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A remarkable grifter

Manish Nandy |

Serge came to see my father with a recommendation from an old college mate in another town. He had found a job with a tea company in our town and needed to quickly locate an affordable place to stay.

We lived in a large third-floor apartment in an old but well-preserved building. An additional room on one side served as a guest room, used by our occasional overseas guests. Evidently father took a shine to Serge, for he brought him along to meet the family.

The reason became clear presently. Father was considering letting him use the guest room, because he could not think readily of an alternative for one thing and, for another, nobody was going to use the room anyway for some months yet. Since a stranger would be living so close to us, father thought mother and I should get to see him first.

Serge was a lean, handsome man, with a dark shock of hair, neatly brushed back, and a light, well-trimmed moustache. He had a soft, well-modulated voice and a winning smile. Mother was usually circumspect and took time to make up her mind about a person, but she broke the rule for Serge. She started asking him what she could do to make his stay comfortable.

Serge graciously replied that the accommodation itself was a great favour and he could not think of anything else to ask for. Instead, he said, he would like to be useful to the family in any way mother could think of.

Serge moved in the next day and within a week became a seamless part of our family. Father simply took him like a person who had always been there, and mother, uncharacteristically, would ask him to do an odd thing or two for her.

The biggest change was in my life. It was a quantum difference to have an older, friendly person right next to me, who could answer all questions, seemingly solve all problems and was ever present to help me or to give me company. He became my ally and model, my admired mentor. Then, I don’t know how, he also became my friend. There was little I couldn’t tell him. There was nothing I didn’t.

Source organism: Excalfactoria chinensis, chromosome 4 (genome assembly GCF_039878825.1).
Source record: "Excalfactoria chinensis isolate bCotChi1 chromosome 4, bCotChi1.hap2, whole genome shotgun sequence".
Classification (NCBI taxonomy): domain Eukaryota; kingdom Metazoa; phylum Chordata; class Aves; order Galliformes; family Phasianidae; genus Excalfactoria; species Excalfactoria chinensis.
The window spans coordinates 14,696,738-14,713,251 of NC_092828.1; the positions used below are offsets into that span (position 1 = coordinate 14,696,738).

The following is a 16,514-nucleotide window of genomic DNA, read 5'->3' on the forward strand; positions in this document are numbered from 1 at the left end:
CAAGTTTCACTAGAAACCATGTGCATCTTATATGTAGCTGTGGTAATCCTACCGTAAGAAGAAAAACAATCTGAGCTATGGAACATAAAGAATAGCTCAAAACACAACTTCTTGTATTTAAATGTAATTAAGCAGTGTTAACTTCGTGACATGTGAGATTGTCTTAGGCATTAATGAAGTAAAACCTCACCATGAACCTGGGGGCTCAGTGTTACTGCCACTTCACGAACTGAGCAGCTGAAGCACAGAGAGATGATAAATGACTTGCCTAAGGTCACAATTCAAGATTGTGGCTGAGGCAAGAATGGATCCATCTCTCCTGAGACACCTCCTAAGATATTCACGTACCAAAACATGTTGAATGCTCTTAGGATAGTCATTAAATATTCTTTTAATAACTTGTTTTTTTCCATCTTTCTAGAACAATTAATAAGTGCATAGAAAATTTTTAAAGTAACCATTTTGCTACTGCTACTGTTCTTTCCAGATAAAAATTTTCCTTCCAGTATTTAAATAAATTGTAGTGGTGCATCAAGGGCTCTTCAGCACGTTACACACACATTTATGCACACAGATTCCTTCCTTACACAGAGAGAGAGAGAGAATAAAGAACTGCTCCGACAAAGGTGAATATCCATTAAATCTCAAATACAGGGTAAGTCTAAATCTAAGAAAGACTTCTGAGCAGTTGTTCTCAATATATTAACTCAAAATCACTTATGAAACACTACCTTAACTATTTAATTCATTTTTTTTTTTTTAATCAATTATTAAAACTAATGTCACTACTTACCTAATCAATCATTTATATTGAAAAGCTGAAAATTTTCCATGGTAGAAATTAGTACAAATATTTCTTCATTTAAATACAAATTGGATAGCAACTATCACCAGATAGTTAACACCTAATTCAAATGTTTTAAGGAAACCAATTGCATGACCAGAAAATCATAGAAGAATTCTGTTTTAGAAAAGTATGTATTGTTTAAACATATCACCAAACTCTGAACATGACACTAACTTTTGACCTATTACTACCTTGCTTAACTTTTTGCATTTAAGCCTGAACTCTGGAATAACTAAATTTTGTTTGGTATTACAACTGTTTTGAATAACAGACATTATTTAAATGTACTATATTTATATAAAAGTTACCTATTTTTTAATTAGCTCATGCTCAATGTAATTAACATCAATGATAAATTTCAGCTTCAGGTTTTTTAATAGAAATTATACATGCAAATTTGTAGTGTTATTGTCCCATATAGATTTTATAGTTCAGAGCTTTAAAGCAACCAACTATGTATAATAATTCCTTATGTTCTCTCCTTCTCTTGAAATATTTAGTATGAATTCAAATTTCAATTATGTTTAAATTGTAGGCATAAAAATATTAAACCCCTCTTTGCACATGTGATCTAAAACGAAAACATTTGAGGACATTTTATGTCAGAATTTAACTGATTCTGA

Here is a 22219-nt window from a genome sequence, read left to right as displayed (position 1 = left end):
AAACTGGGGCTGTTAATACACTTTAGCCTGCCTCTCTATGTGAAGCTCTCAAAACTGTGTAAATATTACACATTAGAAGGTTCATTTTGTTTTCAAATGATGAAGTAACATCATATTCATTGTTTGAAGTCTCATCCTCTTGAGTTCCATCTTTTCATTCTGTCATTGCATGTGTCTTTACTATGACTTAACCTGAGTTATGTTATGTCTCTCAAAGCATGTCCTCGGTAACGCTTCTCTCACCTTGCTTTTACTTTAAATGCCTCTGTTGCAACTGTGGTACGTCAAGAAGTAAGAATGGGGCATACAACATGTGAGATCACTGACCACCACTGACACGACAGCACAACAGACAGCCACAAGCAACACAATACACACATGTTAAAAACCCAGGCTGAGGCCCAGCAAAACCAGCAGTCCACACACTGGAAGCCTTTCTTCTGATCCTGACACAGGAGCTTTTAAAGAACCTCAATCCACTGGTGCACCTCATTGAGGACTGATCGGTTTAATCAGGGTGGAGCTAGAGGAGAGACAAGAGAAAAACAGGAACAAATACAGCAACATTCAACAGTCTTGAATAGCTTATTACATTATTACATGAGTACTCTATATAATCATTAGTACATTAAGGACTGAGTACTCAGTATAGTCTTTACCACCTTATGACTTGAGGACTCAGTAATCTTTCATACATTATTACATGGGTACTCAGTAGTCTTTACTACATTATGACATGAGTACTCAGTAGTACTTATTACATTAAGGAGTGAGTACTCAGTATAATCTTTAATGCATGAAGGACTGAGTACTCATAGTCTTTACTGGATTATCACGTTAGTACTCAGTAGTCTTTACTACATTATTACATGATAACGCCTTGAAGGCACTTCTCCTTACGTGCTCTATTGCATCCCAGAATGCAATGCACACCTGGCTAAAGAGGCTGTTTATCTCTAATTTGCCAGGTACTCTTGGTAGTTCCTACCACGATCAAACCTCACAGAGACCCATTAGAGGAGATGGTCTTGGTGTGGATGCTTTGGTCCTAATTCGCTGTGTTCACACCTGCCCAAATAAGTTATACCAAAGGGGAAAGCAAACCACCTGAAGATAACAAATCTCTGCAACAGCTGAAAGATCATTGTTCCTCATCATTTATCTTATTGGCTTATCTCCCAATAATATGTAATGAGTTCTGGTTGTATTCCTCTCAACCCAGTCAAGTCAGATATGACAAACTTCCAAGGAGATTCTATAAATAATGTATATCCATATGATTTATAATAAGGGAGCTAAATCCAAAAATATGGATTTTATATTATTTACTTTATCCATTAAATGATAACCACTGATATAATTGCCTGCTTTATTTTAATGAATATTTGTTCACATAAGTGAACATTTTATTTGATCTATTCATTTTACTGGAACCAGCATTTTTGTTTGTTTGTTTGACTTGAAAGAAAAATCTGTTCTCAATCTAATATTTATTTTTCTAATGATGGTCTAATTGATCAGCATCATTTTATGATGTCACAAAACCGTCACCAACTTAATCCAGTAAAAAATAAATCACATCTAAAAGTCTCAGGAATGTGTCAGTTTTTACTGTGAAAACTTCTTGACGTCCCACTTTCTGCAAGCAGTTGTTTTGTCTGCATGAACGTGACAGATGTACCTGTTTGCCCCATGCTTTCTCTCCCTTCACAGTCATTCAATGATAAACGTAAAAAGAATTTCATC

In summer our family went for our annual vacation in another town for a month. It was a time for relaxation and outings. This year, however, it was cut short after just three weeks by an urgent call from the police. We returned to a house that – not only had a cop outside and a detective inside – was topsy-turvy in every room.

Someone had systematically searched every nook and cranny for anything of value. Everything valuable was gone. The small box in which mother kept her jewelry was on the floor, broken and empty.

Then Dubey, the wiry, tight-lipped detective, took my parents aside for a detailed discussion. I could overhear his repeated questions about who could be suspected and who could have accessed the key. I heard father say that he had no suspect among the neighbours and, though he had left a duplicate key with Serge, he was above suspicion as a virtual member of the family.

It was a dismal time for us all, and Serge turned very gloomy and taciturn. I did not know whether it was in sympathy for us or a result of the hour-long interview Dubey had with him. I was sad that he hardly talked with me – or with anybody else for that matter.

The climax came on the fourth day. The evening before Serge had gone out shortly after dinner, saying he was going for a walk, and had not returned. Dubey arrived midday with his Inspector and two other cops. Bluntly he told father and mother that they were fools to trust Serge, whom they had now come to arrest.

Dubey had had the broken house lock checked by a specialist who had concluded that it wasn’t broken at all; it had been opened normally with a key and then deliberately mutilated to give the impression that a burglar had broken it. Dubey had checked all the references given by Serge, and found them false; he had never worked for a tea company.

Dubey’s men had tracked down two of Serge’s past employers who had both sacked him, one for defalcation of funds. Serge was, Dubey said, just a grifter, a con artist who preyed on gullible people like my parents.

But Serge was nowhere to be found. He was never caught, arrested or prosecuted. Probably he pursued his artistry in another town under a different name.

The detective’s attribution of gullibility rang in my ears for many days, if only because it was so misdirected. Surely the most gullible was a young boy who had loved and trusted Serge and put his heart in a friendship that was just a mirage.

A conman leaves some detritus.

The writer is a Washington-based international development advisor and had worked with the World Bank. He can be reached at [email protected]